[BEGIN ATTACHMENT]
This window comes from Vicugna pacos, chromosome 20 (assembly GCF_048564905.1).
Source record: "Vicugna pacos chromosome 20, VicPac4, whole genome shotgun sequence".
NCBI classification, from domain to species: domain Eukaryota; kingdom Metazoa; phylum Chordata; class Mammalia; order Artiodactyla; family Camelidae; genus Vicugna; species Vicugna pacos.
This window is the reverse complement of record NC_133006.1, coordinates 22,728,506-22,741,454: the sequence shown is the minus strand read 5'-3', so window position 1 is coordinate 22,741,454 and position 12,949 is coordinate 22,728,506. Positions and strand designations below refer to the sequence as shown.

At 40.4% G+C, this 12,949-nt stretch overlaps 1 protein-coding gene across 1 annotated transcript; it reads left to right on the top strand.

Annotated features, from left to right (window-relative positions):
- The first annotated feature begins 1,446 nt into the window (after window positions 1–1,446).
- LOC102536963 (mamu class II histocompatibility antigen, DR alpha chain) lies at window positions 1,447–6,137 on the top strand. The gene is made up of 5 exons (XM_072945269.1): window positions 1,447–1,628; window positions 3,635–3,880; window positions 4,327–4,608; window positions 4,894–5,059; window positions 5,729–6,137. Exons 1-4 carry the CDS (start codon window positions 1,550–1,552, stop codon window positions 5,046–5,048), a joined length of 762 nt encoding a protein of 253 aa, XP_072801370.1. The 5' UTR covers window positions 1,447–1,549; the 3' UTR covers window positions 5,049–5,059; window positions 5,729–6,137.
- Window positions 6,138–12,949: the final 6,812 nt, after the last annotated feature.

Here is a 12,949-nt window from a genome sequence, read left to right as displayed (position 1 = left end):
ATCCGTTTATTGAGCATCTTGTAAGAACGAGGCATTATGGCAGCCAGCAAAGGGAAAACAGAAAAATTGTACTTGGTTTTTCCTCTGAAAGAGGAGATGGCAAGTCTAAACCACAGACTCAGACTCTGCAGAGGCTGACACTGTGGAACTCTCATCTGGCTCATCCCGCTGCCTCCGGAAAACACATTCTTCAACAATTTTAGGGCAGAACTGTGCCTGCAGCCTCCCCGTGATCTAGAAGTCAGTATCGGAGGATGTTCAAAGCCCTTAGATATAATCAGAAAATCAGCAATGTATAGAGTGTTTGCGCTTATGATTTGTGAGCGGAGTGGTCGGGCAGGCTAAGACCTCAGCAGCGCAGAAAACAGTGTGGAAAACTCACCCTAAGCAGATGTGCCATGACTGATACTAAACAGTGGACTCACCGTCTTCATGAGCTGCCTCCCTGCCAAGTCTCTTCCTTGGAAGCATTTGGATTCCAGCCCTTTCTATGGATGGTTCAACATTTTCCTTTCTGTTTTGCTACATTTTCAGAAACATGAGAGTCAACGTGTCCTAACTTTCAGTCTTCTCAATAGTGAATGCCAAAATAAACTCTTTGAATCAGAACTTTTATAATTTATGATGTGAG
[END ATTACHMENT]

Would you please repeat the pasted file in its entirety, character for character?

This window comes from Vicugna pacos, chromosome 20 (assembly GCF_048564905.1).
Source record: "Vicugna pacos chromosome 20, VicPac4, whole genome shotgun sequence".
NCBI classification, from domain to species: domain Eukaryota; kingdom Metazoa; phylum Chordata; class Mammalia; order Artiodactyla; family Camelidae; genus Vicugna; species Vicugna pacos.
This window is the reverse complement of record NC_133006.1, coordinates 22,728,506-22,741,454: the sequence shown is the minus strand read 5'-3', so window position 1 is coordinate 22,741,454 and position 12,949 is coordinate 22,728,506. Positions and strand designations below refer to the sequence as shown.

At 40.4% G+C, this 12,949-nt stretch overlaps 1 protein-coding gene across 1 annotated transcript; it reads left to right on the top strand.

Annotated features, from left to right (window-relative positions):
- The first annotated feature begins 1,446 nt into the window (after window positions 1–1,446).
- LOC102536963 (mamu class II histocompatibility antigen, DR alpha chain) lies at window positions 1,447–6,137 on the top strand. The gene is made up of 5 exons (XM_072945269.1): window positions 1,447–1,628; window positions 3,635–3,880; window positions 4,327–4,608; window positions 4,894–5,059; window positions 5,729–6,137. Exons 1-4 carry the CDS (start codon window positions 1,550–1,552, stop codon window positions 5,046–5,048), a joined length of 762 nt encoding a protein of 253 aa, XP_072801370.1. The 5' UTR covers window positions 1,447–1,549; the 3' UTR covers window positions 5,049–5,059; window positions 5,729–6,137.
- Window positions 6,138–12,949: the final 6,812 nt, after the last annotated feature.

Here is a 12,949-nt window from a genome sequence, read left to right as displayed (position 1 = left end):
ATCCGTTTATTGAGCATCTTGTAAGAACGAGGCATTATGGCAGCCAGCAAAGGGAAAACAGAAAAATTGTACTTGGTTTTTCCTCTGAAAGAGGAGATGGCAAGTCTAAACCACAGACTCAGACTCTGCAGAGGCTGACACTGTGGAACTCTCATCTGGCTCATCCCGCTGCCTCCGGAAAACACATTCTTCAACAATTTTAGGGCAGAACTGTGCCTGCAGCCTCCCCGTGATCTAGAAGTCAGTATCGGAGGATGTTCAAAGCCCTTAGATATAATCAGAAAATCAGCAATGTATAGAGTGTTTGCGCTTATGATTTGTGAGCGGAGTGGTCGGGCAGGCTAAGACCTCAGCAGCGCAGAAAACAGTGTGGAAAACTCACCCTAAGCAGATGTGCCATGACTGATACTAAACAGTGGACTCACCGTCTTCATGAGCTGCCTCCCTGCCAAGTCTCTTCCTTGGAAGCATTTGGATTCCAGCCCTTTCTATGGATGGTTCAACATTTTCCTTTCTGTTTTGCTACATTTTCAGAAACATGAGAGTCAACGTGTCCTAACTTTCAGTCTTCTCAATAGTGAATGCCAAAATAAACTCTTTGAATCAGAACTTTTATAATTTATGATGTGAG